5 takeaways from Packers' offseason program

Ryan Wood
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For five weeks, all will be still. Players have been excused for summer vacation. Coaches are with their families. On the football calendar, the space after minicamp may be the only real quiet time.

Which makes this the perfect time to reflect on the Packers' offseason.

Coach Mike McCarthy said his team had its best offseason in recent years, citing advanced analytics for his evaluation. Of course, what happens five weeks from now will be much more important. Minicamp and organized team activities are quickly overshadowed by training camp.

Before the football season cranks into full speed next month, here are five takeaways from the offseason program:

1. Jeff Janis is coming

At this point, it seems clear the former seventh-round receiver will enter training camp locked in a battle to be quarterback Aaron Rodgers’ third option behind Jordy Nelson and Randall Cobb.

If talent wins, Janis will earn that role. When it comes to raw size and speed, there really isn’t much comparison between Janis and other young receivers on the roster. The Packers continually threw deep to Janis in team drills, and he continually beat the likes of cornerbacks Sam Shields and Damarious Randall, and safety Ha Ha Clinton-Dix.

The only thing that can get in his way — and it has been a big hurdle — is lack of chemistry and trust with Rodgers. Janis has to be reliable. He has to prove he’ll be in the right place on the field when he’s supposed to be there. If he cuts out the mistakes, he has a real chance to carve a role for himself in the Packers' passing game.

Coaches have to be intrigued with the possibility of Nelson and Janis stretching the field deep on the perimeter with Cobb working underneath.

2. Eddie Lacy still has work to do

Some players can’t afford a vacation.

There was no more pressing issue at the start of the offseason than Lacy’s conditioning. While Lacy was slimmer than last year in the upper body, McCarthy did not give the running back's conditioning a ringing endorsement earlier this offseason. He said there was “a lot of work to do” but added he believed Lacy would hit the target.

The Packers would be open to Lacy continuing his workouts with P90X founder Tony Horton over the next five weeks leading up to training camp. With the progress Lacy has made, perhaps a little more work will be the difference in whether or not he reaches his goal.

3. Blake Martinez got a lot of first-team reps

Perhaps no player benefited from a teammate’s unavailability more than Martinez.

With Sam Barrington still recovering from the foot injury that forced him to miss 15 games last season, Martinez and second-year inside linebacker Jake Ryan got almost exclusive first-team reps. Martinez was first in the dime linebacker rotation, a critical role he needs to fill. Those reps can only help a rookie.

It’s fair to wonder how many first-team reps Martinez would have received had Barrington been available. Most likely, Barrington and Ryan would have gotten the bulk of them. Barrington is on schedule to be a full participant in training camp, so it will be interesting to see how reps are divvied up next month. Most curious is whether Martinez or Barrington get reps in nickel and dime.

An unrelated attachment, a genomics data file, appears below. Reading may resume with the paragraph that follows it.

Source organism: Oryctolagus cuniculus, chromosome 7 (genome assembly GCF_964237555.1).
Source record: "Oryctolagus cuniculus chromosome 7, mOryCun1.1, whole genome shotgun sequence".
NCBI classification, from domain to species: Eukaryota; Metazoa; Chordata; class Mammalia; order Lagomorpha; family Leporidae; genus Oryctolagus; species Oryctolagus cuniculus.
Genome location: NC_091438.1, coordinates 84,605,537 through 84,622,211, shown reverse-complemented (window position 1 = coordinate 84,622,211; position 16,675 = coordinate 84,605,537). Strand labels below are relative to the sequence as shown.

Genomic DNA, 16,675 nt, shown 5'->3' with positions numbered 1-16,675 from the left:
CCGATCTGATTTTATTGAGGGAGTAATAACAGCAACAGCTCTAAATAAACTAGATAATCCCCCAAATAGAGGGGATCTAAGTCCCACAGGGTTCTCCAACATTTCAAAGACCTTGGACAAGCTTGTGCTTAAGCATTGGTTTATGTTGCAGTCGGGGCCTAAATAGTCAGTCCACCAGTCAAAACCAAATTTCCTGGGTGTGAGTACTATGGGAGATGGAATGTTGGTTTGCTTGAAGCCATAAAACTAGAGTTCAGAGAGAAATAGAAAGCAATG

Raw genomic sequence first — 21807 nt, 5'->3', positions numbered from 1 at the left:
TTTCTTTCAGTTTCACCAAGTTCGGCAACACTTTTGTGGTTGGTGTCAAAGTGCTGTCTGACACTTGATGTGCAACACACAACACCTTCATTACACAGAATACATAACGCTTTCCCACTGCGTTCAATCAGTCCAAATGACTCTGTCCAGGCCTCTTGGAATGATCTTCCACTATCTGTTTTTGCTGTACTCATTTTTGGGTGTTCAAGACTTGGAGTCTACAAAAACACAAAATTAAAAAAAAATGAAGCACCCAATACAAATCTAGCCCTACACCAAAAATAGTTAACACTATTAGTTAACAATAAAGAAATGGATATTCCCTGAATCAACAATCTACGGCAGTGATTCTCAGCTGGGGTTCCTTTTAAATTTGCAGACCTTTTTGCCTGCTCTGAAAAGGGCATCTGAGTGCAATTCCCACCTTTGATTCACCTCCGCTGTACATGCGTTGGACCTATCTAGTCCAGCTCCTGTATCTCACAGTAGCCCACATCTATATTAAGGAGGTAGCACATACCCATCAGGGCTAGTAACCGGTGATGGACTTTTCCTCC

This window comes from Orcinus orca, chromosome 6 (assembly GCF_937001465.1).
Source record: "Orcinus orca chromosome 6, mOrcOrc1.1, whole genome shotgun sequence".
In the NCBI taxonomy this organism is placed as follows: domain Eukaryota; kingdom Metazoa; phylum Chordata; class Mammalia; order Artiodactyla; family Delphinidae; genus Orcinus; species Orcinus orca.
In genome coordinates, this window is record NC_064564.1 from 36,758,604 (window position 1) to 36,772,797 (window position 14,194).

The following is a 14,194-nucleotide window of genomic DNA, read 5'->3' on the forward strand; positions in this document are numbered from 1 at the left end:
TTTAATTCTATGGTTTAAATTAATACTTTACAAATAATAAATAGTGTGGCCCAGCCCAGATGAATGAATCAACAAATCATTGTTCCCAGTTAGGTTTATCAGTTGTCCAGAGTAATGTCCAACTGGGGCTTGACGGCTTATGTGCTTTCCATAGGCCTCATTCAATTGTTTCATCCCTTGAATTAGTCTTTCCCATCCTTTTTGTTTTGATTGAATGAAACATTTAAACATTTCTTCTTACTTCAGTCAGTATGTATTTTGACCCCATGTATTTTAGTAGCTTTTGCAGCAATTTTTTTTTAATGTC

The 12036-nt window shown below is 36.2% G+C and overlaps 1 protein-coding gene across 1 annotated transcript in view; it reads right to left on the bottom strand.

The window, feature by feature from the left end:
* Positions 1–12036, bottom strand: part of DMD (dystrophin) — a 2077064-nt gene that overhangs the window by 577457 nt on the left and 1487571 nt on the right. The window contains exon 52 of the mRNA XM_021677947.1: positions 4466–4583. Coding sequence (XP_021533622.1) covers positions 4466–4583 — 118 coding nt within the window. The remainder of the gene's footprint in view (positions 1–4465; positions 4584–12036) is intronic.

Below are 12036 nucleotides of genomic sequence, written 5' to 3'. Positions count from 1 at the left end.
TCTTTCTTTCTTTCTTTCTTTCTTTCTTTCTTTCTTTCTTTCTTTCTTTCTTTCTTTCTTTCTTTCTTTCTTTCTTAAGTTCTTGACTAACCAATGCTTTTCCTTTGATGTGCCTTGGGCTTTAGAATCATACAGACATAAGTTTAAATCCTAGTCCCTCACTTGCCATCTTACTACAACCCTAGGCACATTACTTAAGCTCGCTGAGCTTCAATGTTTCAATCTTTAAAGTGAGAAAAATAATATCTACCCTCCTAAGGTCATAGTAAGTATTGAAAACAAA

Still, a full workload gives Martinez a head start over where other rookies would be at this point, something that should help considering defensive coordinator Dom Capers’ history of being hesitant to play rookie linebackers early.

4. The Packers have full confidence in Brett Hundley as backup QB

It is much too early in Hundley’s career to make any bold predictions about what kind of quarterback he’ll be in the NFL. Could he still be a bust? Sure.

But one thing is already clear: Hundley has a chance to be very good. It is only a chance, but that shouldn’t be discounted. It’s more than some quarterbacks ever show, especially those drafted in the fifth round.

Hundley has a live, powerful arm, if not always accurate. He carried himself with poise in minicamp, marching the first-team offense downfield for touchdowns in the two-minute drill. His competitiveness has blown away coaches and teammates alike. His grasp of the offense is clear. Hundley has been a tutor to some young teammates, helping them learn the playbook.

Most important, it’s clear Hundley has inspired total confidence in his coaches. There’s a reason they didn’t hesitate to let Scott Tolzien sign with Indianapolis this offseason. Should the Packers need to rely on their backup quarterback this fall — see: 2013 — they believe Hundley is ready to win games.

5. Damarious Randall is versatile

Given his success last season playing cornerback on the perimeter, it was mildly surprising to see how many reps 2015 first-round pick Randall got in the slot this offseason.

Randall consistently lined up in the slot when the Packers had their nickel defense on the field, leaving 2015 undrafted corner LaDarius Gunter on the perimeter opposite Shields. The Packers like Gunter a lot — he’s a reason they were quick to move on from Casey Hayward — but he won’t start over Randall in their 3-4 base defense.

Of course, the Packers don’t play base on the majority of their snaps. It will be interesting to see how they configure their secondary in nickel.

Part of the reason for Randall’s frequency in the slot — a big part — most likely was Quinten Rollins’ unavailability after suffering a nasty dislocated finger on his right hand in the first OTA session. Rollins will be ready for training camp, and he would seem to profile as the most likely slot cornerback. Perhaps that isn’t the lock it seemed earlier this offseason.

Randall at least has the versatility to give the Packers options as to where he lines up. and follow him on Twitter @ByRyanWood

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